One of the things that endeared us to Olaf was his unadulterated optimism. Surely he didn’t have any experience with heat but it was his naiveté that affords him to dream big. Olaf imagined a summer where he doesn’t melt, and when he finally gets to experience heat, he didn’t mind staying with Anna even if the both of them were hanging by a thread. If you think about it, these scenes resonate with how people can pursue their dreams—by knowing what it is that you want, doing everything you can to get it, and sometimes even risking your safety just to achieve it.

10. Love doesn’t always happen on the first strike.

The song Anna and Hans shared was definitely catchy and cheesy but the thing is not everyone finds true love on the first take. You may find someone who fits your standards perfectly but they may still not be the one for you—especially if they just want to be with you because of reasons that aren’t love. If you have found the right person for you then hold on to him/her for dear life, but if you have to meet him/her yet, exercise precaution. Ask yourself why you want to be in a relationship and if you’re ready to take on the responsibilities that come along with the intimacy you’re looking for. Don’t sign up for a relationship just for the sake of being in one or to fill some void caused by other things and therefore require a specific solution.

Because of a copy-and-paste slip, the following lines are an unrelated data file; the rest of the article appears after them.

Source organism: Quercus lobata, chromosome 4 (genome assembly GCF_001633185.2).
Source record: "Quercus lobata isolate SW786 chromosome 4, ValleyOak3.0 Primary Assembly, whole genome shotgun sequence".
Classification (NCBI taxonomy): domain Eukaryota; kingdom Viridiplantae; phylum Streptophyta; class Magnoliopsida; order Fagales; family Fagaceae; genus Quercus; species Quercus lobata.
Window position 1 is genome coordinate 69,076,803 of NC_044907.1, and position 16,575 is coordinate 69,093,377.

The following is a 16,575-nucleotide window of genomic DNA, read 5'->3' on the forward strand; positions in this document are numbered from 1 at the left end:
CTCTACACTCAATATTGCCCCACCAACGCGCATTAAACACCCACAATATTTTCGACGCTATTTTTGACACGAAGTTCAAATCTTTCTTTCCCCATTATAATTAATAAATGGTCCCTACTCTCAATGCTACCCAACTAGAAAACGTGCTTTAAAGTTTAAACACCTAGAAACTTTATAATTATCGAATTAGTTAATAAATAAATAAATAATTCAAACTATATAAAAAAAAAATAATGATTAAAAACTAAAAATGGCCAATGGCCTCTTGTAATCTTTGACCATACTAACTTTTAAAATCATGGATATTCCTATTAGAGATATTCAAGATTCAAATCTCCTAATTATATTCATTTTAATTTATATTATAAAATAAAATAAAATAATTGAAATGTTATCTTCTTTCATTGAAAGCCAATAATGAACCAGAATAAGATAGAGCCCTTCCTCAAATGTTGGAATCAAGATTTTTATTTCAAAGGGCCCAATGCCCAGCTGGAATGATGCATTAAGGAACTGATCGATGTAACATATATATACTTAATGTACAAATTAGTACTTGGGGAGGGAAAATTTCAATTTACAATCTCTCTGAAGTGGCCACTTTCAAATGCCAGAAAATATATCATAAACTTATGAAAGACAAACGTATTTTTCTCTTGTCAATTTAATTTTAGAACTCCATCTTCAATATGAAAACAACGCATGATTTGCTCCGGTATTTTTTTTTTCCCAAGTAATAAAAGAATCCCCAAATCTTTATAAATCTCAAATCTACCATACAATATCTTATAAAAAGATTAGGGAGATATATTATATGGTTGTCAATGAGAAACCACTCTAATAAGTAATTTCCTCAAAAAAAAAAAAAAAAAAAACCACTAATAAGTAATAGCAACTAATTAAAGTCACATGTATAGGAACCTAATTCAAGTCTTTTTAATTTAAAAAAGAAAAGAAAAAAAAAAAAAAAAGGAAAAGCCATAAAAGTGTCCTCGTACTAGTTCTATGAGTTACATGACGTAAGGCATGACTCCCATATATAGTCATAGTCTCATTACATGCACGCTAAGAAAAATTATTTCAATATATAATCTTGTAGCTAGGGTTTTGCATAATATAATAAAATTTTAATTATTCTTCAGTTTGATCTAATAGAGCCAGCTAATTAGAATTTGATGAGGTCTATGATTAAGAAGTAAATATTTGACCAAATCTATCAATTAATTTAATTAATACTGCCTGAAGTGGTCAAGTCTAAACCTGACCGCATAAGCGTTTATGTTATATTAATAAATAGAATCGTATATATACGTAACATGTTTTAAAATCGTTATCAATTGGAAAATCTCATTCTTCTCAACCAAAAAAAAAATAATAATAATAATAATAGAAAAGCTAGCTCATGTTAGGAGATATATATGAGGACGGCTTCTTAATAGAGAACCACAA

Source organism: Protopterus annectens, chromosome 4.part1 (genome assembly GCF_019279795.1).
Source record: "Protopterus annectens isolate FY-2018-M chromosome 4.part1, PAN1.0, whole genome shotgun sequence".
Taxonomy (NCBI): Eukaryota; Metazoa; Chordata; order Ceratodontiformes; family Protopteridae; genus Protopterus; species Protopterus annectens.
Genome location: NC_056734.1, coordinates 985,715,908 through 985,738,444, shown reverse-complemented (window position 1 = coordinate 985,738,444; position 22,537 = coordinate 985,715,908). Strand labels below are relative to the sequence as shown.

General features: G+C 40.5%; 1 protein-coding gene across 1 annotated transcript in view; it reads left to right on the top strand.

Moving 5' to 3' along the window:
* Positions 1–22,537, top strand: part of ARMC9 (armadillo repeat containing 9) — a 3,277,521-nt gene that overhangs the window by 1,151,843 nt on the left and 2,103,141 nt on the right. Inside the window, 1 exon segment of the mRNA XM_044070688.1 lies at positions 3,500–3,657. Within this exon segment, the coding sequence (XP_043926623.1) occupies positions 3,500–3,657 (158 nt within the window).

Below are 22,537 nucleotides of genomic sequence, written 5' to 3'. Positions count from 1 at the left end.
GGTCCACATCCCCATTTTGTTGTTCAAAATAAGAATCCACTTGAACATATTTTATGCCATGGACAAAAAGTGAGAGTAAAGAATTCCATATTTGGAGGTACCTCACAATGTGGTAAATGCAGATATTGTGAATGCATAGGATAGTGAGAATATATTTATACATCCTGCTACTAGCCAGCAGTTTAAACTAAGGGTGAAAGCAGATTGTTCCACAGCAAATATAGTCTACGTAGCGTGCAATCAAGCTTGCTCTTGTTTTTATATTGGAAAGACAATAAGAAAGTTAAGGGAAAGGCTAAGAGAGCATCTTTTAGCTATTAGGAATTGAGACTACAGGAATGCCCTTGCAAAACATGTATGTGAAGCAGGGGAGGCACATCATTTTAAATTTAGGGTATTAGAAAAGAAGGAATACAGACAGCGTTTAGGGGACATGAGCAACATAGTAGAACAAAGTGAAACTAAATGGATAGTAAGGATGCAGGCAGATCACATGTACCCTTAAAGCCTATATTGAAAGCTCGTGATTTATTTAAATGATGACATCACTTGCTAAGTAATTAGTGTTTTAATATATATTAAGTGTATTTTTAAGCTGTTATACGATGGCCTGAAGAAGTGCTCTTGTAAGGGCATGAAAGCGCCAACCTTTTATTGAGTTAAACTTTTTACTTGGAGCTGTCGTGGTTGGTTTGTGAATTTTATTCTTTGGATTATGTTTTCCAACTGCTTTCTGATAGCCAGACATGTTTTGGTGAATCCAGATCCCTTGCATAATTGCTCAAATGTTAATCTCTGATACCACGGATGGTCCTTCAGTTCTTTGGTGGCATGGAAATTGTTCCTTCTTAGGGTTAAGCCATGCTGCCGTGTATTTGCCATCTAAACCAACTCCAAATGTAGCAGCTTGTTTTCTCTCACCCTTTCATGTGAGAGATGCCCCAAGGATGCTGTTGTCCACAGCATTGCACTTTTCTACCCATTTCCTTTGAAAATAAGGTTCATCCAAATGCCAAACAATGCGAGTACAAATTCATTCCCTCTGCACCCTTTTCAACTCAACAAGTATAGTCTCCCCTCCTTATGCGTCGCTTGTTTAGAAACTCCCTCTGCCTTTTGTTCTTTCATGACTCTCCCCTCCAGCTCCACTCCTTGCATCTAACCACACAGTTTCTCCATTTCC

Read the full post here.

Conquering Our Fear Of Death

Shots of Awe | Jason Silva

Man has “a mind that soars out to speculate about atoms and infinity, who can place himself imaginatively at a point in space and contemplate bemusedly his own planet. This immense expansion, this dexterity, this ethereality, this self-consciousness gives to man literally the status of a small god in nature…Yet, at the same time… man is a worm and food for worms.”

– Ernest Becker

CLN RADIO NEW EPISODE: The Dynamics of Sound and the Human Condition with Steven Halpern

Alexis speaks with award winning new age recording artist Steven Halpern about the many dimensions of sound and its impact on the human condition.  You won’t want to miss this one!

Steven Thumbs Up2“There’s more to hear than meets the ear.” This is a phrase coined by award winning new age recording artist and sound scientist, Steven Halpern. This one sentence is a very telling statement.

Although it is well-known that sound has an impact on our emotional state, there’s a much deeper dynamic involved when it comes to the interaction of sound with the physical, psychological and spiritual aspects of our selves.

Can certain sounds affect our breathing, our eating habits or even our psychic capacity? Can sound be used in concert with color to heighten a transcendental state? Are there certain tones we can create to induce a more centered and relaxed condition?

Some of the answers you’ll hear may surprise you. Please tune in as we talk with Steven Halpern about these questions and a lot more, right here on Conscious Inquiry, an exclusive presentation of Conscious Life News!




Listen to this episode FREE and ON-DEMAND!